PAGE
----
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Simply the area's best families?

Fewer families show up than expected for The Simple Life auditions at the Hernando fairgrounds, but casting directors like who they see.

By KELLY VIRELLA
Published February 15, 2004

BROOKSVILLE - When the three young blonds arrived at the Hernando County Fairgrounds Saturday morning in their shiny, black Volkswagen Cabriolet, they were immediately disappointed.

In their designer jeans, sunglasses and makeup, the women, from Inverness, had come expecting to catch a glimpse of Paris Hilton or Nicole Richie, the stars of the Fox reality TV show The Simple Life.

At the very least, they were expecting to rub shoulders with a throng of North Suncoast residents eager to audition for the next season of the show, which pairs ordinary families with the jet-setting Los Angeles socialites.

Instead, they saw about 10 cars and trucks in the large, empty field that served as the parking lot and a handful of families quietly waiting to be interviewed at picnic tables set up outside a fairgrounds building.

"I was expecting a fair," said Roxanne Helton, a 24-year-old paralegal, who heard about the casting call on the radio.

"We were expecting RVs," said Regina Ballard, a 38-year-old insurance agent, alluding to Hilton's and Ritchie's plans to tour the country in an RV during next season's show.

But if Hernando, Pasco and Citrus County residents love The Simple Life, they kept it secret Saturday.

By 11:30 a.m. 15 families had shown up for interviews with the three casting executives from Bunim/Murray Productions, the Los Angeles company that produces the show. By 12:30 p.m. another 10 had come. By 5 p.m., when the audition was scheduled to end, the casting executives expected to have met 50.

"We're not getting a lot of people," said Damon Furberg, a casting director. "But we're liking a lot of the people we've seen."

One of them was the first family to arrive, the Hands, of Spring Hill, who were represented by their matriarch Karen Hand, 42, and one of her four children, a precocious 8-year-old named Victoria.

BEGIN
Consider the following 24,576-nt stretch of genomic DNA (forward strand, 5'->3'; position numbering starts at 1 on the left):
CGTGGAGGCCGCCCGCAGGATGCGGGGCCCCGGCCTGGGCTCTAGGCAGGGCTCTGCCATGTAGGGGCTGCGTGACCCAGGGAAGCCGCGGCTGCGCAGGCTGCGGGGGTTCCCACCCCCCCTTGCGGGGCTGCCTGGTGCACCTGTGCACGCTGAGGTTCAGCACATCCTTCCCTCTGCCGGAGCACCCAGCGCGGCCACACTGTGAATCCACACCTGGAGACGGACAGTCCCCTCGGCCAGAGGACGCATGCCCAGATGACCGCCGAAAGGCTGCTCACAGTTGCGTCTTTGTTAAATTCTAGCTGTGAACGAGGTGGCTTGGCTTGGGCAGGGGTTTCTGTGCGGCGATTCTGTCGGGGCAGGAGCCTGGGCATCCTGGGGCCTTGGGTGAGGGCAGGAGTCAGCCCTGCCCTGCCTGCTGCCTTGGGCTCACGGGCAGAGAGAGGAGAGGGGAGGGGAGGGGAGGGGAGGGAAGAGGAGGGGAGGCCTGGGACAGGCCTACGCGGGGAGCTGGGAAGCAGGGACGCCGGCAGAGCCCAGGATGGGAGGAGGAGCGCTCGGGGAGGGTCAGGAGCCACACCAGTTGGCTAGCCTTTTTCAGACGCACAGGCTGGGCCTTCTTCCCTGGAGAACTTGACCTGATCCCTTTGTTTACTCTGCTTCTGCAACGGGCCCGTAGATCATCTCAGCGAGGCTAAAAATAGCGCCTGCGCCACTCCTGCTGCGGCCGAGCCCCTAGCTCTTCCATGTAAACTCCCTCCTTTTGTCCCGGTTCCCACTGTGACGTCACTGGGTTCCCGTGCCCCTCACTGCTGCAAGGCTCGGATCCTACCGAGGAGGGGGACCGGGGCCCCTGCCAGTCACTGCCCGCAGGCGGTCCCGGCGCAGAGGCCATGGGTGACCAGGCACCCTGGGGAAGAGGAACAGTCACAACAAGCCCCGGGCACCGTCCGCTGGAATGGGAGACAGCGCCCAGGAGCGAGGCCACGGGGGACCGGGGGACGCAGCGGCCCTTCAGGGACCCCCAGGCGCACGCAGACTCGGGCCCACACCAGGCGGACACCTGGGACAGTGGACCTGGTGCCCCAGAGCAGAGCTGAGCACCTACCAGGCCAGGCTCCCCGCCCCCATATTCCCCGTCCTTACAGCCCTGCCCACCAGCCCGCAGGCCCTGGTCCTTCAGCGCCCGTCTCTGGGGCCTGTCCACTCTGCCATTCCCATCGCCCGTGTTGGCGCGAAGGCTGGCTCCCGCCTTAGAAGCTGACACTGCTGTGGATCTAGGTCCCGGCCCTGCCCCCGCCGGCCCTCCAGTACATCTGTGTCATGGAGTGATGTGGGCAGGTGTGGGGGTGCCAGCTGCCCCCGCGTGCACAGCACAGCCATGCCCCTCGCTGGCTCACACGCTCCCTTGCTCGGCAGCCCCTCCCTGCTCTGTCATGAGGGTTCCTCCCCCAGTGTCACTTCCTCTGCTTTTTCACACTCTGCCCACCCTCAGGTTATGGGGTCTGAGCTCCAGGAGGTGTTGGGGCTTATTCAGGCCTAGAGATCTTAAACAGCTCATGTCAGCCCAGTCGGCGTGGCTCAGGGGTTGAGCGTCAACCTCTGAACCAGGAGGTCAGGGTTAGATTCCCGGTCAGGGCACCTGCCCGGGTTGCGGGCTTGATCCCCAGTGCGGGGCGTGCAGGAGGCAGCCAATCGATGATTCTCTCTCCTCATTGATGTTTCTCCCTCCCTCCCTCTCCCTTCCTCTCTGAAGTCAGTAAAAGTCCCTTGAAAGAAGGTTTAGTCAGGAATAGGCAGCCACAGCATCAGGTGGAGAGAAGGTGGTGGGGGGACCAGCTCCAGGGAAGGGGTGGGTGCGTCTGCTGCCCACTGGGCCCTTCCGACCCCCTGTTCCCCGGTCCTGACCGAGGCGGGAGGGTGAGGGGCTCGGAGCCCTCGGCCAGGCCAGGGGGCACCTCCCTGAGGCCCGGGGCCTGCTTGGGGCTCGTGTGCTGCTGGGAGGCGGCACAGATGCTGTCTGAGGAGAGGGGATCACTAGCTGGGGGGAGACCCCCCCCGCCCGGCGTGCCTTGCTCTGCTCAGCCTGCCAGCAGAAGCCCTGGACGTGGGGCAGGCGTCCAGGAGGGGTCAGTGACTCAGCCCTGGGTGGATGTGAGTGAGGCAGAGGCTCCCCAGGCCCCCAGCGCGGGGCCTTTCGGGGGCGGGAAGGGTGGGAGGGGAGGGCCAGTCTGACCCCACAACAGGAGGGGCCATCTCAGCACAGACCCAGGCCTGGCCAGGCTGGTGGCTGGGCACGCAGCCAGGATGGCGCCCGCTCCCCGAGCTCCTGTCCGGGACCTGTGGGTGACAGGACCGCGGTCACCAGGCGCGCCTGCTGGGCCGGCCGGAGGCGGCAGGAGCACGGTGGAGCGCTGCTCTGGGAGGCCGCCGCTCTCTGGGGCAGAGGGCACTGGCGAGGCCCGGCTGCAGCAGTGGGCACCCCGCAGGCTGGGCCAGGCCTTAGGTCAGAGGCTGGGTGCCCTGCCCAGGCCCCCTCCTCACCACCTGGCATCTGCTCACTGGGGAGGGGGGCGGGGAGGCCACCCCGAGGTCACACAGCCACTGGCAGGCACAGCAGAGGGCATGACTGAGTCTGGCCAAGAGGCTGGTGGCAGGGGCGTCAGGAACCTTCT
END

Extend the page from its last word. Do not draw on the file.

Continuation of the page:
James Hand, the patriarch, drives a garbage truck for the city of Brooksville and could take the stars out on some of his rides, said Karen Hand, who works as a customer service representative for DirecTV.

Furberg liked the Hands so much that after they filled out a one-page application and were interviewed, he invited them to fill out a second longer application. He also snapped a photo of Mrs. Hand, a dirty-blond in a jersey and sweat pants, and Victoria, a brunette with long curly hair.

Bunim/Murray plans to select families from several locations across the country, Furberg said. The stars will stay with each family for about a week, he said.

Auditions also were held Saturday in Grand Canyon, Ariz. Another audition is scheduled for Lafayette, La., Tuesday.

The Simple Life also is doing a casting call in Kissimmee, though Furberg did not know the date.

Saturday's competitors were told they would get a call Saturday night if they made the first cut. The casting executives intended to pick nine families for callbacks, which are scheduled for today. The semifinalists will be videotaped in their homes.

Over the next week, casting executives also will audition a handful of Hernando County families nominated by public officials as good representatives.

The company intends to pick finalists by March, Furberg said. Taping of the show is set to begin in the spring.

Widower Theodore Boecker, 79, a Brooksville snowbird from Pittsburgh who lives alone in a double-wide mobile home, was among those applying.

How would you describe your family to someone who hasn't met them? "Yesterday's beautiful memories," the retired engineer wrote.

Describe your family at its best moment: "The day she said yes and married me."

Describe your family at its worst moment: "The day she said goodbye in the hospital - and died."

Boecker looked up from his application. "You think I should put snowbird in?" he said. "They may not know what that is."

On the walk from the building to the field where they had parked, families ruminated about the interviews.

"You don't know what answers to give," said Butch Hostetter, 25, a father of three and diesel mechanic, who came to the interview in a camouflage dress shirt and baseball cap.

"I was a little wary of it at first," Hostetter said. "I don't want the whole nation seeing me or my house. But then I thought, "what the heck.' It might be fun."

[Last modified February 15, 2004, 01:15:45]


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